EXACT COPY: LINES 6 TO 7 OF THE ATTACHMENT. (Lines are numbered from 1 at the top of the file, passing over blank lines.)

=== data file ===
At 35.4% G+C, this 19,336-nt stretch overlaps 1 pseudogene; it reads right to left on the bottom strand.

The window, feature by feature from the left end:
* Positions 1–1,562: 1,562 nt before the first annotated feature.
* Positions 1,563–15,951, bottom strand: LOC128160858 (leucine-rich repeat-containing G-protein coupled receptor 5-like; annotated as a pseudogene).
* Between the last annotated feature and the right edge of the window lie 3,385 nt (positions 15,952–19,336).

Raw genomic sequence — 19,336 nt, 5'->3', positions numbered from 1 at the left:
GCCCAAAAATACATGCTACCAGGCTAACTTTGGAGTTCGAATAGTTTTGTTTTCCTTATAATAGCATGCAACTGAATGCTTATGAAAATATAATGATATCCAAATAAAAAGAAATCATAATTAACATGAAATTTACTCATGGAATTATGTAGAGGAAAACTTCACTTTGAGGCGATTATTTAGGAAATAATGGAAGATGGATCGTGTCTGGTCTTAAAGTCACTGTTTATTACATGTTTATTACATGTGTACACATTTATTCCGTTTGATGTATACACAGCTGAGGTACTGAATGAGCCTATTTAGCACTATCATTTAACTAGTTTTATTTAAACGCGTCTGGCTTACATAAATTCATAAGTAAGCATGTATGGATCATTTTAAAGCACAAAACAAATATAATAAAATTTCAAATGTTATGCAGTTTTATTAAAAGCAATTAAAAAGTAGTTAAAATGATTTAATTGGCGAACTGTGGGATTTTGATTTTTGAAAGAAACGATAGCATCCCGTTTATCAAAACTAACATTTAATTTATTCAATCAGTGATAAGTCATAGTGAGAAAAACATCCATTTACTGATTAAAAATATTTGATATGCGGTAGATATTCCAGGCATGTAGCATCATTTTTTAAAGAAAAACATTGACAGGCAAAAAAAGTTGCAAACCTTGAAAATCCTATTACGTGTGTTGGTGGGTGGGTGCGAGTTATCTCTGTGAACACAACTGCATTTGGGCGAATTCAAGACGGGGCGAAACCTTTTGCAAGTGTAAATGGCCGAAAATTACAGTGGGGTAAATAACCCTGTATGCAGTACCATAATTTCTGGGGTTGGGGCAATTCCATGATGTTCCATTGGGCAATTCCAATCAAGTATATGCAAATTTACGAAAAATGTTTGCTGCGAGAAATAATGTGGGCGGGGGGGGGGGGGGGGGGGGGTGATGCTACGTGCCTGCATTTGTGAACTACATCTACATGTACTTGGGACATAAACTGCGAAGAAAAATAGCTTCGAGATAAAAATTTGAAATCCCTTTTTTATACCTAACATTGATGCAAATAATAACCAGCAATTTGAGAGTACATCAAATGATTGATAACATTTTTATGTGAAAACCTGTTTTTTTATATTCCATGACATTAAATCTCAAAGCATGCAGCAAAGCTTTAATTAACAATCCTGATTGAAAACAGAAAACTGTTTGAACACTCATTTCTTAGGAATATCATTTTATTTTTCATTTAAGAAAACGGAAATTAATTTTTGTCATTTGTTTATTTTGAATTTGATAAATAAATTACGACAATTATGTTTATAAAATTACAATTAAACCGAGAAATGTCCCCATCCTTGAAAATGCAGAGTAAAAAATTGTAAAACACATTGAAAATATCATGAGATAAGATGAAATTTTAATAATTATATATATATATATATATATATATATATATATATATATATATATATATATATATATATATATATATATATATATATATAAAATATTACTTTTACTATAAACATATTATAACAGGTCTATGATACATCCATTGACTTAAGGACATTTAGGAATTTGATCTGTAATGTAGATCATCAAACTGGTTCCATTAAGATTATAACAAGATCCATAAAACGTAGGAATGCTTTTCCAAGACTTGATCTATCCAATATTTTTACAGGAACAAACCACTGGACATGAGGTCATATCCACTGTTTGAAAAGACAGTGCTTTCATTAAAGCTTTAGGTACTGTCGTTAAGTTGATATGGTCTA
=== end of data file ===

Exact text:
Raw genomic sequence — 19,336 nt, 5'->3', positions numbered from 1 at the left:
GCCCAAAAATACATGCTACCAGGCTAACTTTGGAGTTCGAATAGTTTTGTTTTCCTTATAATAGCATGCAACTGAATGCTTATGAAAATATAATGATATCCAAATAAAAAGAAATCATAATTAACATGAAATTTACTCATGGAATTATGTAGAGGAAAACTTCACTTTGAGGCGATTATTTAGGAAATAATGGAAGATGGATCGTGTCTGGTCTTAAAGTCACTGTTTATTACATGTTTATTACATGTGTACACATTTATTCCGTTTGATGTATACACAGCTGAGGTACTGAATGAGCCTATTTAGCACTATCATTTAACTAGTTTTATTTAAACGCGTCTGGCTTACATAAATTCATAAGTAAGCATGTATGGATCATTTTAAAGCACAAAACAAATATAATAAAATTTCAAATGTTATGCAGTTTTATTAAAAGCAATTAAAAAGTAGTTAAAATGATTTAATTGGCGAACTGTGGGATTTTGATTTTTGAAAGAAACGATAGCATCCCGTTTATCAAAACTAACATTTAATTTATTCAATCAGTGATAAGTCATAGTGAGAAAAACATCCATTTACTGATTAAAAATATTTGATATGCGGTAGATATTCCAGGCATGTAGCATCATTTTTTAAAGAAAAACATTGACAGGCAAAAAAAGTTGCAAACCTTGAAAATCCTATTACGTGTGTTGGTGGGTGGGTGCGAGTTATCTCTGTGAACACAACTGCATTTGGGCGAATTCAAGACGGGGCGAAACCTTTTGCAAGTGTAAATGGCCGAAAATTACAGTGGGGTAAATAACCCTGTATGCAGTACCATAATTTCTGGGGTTGGGGCAATTCCATGATGTTCCATTGGGCAATTCCAATCAAGTATATGCAAATTTACGAAAAATGTTTGCTGCGAGAAATAATGTGGGCGGGGGGGGGGGGGGGGGGGGGTGATGCTACGTGCCTGCATTTGTGAACTACATCTACATGTACTTGGGACATAAACTGCGAAGAAAAATAGCTTCGAGATAAAAATTTGAAATCCCTTTTTTATACCTAACATTGATGCAAATAATAACCAGCAATTTGAGAGTACATCAAATGATTGATAACATTTTTATGTGAAAACCTGTTTTTTTATATTCCATGACATTAAATCTCAAAGCATGCAGCAAAGCTTTAATTAACAATCCTGATTGAAAACAGAAAACTGTTTGAACACTCATTTCTTAGGAATATCATTTTATTTTTCATTTAAGAAAACGGAAATTAATTTTTGTCATTTGTTTATTTTGAATTTGATAAATAAATTACGACAATTATGTTTATAAAATTACAATTAAACCGAGAAATGTCCCCATCCTTGAAAATGCAGAGTAAAAAATTGTAAAACACATTGAAAATATCATGAGATAAGATGAAATTTTAATAATTATATATATATATATATATATATATATATATATATATATATATATATATATATATATATATATATATATATATATATATAAAATATTACTTTTACTATAAACATATTATAACAGGTCTATGATACATCCATTGACTTAAGGACATTTAGGAATTTGATCTGTAATGTAGATCATCAAACTGGTTCCATTAAGATTATAACAAGATCCATAAAACGTAGGAATGCTTTTCCAAGACTTGATCTATCCAATATTTTTACAGGAACAAACCACTGGACATGAGGTCATATCCACTGTTTGAAAAGACAGTGCTTTCATTAAAGCTTTAGGTACTGTCGTTAAGTTGATATGGTCTA